Best Buy has confirmed that they have indeed received the proposal, and says it will be considering it in the near future. As of June, Schulze held over 20% of the company, and plans to put forward $1 billion from that stake into the proposed deal. The remaining $7.5 billion (or so) would come from "premier private-equity firms" who claim to have a "deep experience in retail", as well as debt financing.


While according to Minnesota corporate law, permission from company directors is required in order to form a group for a more complete offer, which is requested in Schulze's offer letter, and has no deadline set. There is reportedly a source close to the matter that says that Schulze entered into the negotiations for the board's permission in the last couple of weeks, but wasn't successful due to the board claiming that it wasn't a good time to go public.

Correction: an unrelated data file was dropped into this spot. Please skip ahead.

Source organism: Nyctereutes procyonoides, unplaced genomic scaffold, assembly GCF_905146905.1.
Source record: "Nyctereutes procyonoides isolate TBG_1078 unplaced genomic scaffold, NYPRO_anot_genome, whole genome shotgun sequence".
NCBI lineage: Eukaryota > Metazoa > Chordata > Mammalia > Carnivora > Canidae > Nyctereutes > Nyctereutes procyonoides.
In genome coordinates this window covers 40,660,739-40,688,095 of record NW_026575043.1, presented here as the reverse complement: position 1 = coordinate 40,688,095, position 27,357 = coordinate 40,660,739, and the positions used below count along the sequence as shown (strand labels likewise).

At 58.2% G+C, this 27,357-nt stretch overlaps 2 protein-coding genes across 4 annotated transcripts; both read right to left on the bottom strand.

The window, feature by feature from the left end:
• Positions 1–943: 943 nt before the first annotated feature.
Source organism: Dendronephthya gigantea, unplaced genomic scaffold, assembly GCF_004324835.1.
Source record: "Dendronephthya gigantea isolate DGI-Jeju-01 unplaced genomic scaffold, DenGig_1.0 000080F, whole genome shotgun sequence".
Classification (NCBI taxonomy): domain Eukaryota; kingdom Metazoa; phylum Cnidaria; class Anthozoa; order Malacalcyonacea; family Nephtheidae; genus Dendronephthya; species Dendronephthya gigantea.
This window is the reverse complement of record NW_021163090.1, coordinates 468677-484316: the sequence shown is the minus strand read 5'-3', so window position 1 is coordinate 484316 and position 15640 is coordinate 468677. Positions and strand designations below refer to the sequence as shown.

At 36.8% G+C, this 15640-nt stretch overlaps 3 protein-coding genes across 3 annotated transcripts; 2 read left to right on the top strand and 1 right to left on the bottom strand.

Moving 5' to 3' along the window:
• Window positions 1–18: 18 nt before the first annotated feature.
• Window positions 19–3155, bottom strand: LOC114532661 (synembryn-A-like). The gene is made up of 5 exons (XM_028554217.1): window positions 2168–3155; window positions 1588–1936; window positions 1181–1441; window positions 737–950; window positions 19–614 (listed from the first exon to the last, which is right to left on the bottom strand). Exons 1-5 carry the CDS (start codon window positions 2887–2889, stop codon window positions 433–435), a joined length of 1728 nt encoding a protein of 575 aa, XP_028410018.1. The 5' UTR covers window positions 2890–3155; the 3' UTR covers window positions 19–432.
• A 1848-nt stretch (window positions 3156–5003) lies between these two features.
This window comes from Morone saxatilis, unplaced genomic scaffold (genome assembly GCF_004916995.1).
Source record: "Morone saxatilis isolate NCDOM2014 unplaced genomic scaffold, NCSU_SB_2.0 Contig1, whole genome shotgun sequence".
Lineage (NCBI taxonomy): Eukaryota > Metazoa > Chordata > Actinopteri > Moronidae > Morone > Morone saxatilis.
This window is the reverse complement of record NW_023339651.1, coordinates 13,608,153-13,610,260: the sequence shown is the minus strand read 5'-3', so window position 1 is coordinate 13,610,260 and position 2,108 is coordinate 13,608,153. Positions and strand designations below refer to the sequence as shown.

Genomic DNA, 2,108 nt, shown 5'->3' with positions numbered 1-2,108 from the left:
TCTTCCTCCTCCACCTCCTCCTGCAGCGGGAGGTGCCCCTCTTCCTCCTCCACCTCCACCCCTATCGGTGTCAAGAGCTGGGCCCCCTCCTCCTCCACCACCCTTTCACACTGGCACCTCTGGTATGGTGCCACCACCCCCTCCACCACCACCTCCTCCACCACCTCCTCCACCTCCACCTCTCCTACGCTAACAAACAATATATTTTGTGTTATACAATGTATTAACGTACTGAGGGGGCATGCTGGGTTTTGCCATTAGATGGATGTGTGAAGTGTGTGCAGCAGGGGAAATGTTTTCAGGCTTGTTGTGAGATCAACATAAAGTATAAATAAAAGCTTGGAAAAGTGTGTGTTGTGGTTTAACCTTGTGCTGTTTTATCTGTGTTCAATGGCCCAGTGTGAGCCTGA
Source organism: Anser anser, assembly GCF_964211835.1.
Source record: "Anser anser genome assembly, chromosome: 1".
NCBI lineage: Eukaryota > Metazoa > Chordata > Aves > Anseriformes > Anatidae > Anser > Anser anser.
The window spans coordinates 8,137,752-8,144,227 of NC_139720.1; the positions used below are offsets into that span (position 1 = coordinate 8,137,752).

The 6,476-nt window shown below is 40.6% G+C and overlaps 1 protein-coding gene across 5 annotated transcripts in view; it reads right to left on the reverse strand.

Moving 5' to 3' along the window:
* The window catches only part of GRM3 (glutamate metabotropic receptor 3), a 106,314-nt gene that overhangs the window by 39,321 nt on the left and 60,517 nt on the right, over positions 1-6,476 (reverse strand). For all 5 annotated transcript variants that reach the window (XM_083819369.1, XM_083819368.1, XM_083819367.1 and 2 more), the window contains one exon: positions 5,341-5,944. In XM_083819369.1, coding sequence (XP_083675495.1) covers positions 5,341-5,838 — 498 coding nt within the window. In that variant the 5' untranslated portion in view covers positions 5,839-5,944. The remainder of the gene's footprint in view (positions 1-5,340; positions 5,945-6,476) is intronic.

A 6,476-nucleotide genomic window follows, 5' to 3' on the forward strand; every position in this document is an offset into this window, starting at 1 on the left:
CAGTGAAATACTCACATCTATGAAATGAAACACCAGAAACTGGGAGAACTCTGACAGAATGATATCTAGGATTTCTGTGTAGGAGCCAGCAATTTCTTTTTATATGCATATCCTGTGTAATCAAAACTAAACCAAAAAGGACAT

Continue reading 'Founder of Best Buy offers $8.5 billion to buy the company' (full post)

Apple removing YouTube app from iOS 6, Google working on standalone version

By: Trace Hagan | More News: Apps | Posted: Aug 6, 2012 11:37 pm

Apple seems to be on an anti-Google rampage with iOS 6. The obvious change is the lack of Google Maps in the upcoming mobile operating system, but now Apple has said that the YouTube app will also be removed. It would seem that the reason for this change is due to the licensing agreement between Apple and Google has run out.